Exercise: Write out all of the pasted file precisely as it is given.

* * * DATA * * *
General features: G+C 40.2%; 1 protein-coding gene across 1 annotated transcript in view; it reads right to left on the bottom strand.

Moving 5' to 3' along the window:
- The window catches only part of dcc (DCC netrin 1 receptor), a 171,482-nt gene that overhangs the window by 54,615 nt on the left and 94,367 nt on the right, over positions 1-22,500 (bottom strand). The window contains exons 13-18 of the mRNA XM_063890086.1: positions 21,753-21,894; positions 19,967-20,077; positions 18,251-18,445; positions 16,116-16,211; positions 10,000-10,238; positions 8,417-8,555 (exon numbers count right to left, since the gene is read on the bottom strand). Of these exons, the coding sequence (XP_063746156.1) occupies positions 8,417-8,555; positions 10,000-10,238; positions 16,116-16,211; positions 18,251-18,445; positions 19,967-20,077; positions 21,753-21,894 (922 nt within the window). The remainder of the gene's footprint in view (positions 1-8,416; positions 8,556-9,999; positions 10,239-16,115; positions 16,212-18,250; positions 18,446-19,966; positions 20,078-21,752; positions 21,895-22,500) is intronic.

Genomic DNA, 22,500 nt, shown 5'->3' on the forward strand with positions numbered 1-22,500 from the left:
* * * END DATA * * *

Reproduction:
General features: G+C 40.2%; 1 protein-coding gene across 1 annotated transcript in view; it reads right to left on the bottom strand.

Moving 5' to 3' along the window:
- The window catches only part of dcc (DCC netrin 1 receptor), a 171,482-nt gene that overhangs the window by 54,615 nt on the left and 94,367 nt on the right, over positions 1-22,500 (bottom strand). The window contains exons 13-18 of the mRNA XM_063890086.1: positions 21,753-21,894; positions 19,967-20,077; positions 18,251-18,445; positions 16,116-16,211; positions 10,000-10,238; positions 8,417-8,555 (exon numbers count right to left, since the gene is read on the bottom strand). Of these exons, the coding sequence (XP_063746156.1) occupies positions 8,417-8,555; positions 10,000-10,238; positions 16,116-16,211; positions 18,251-18,445; positions 19,967-20,077; positions 21,753-21,894 (922 nt within the window). The remainder of the gene's footprint in view (positions 1-8,416; positions 8,556-9,999; positions 10,239-16,115; positions 16,212-18,250; positions 18,446-19,966; positions 20,078-21,752; positions 21,895-22,500) is intronic.

Genomic DNA, 22,500 nt, shown 5'->3' on the forward strand with positions numbered 1-22,500 from the left: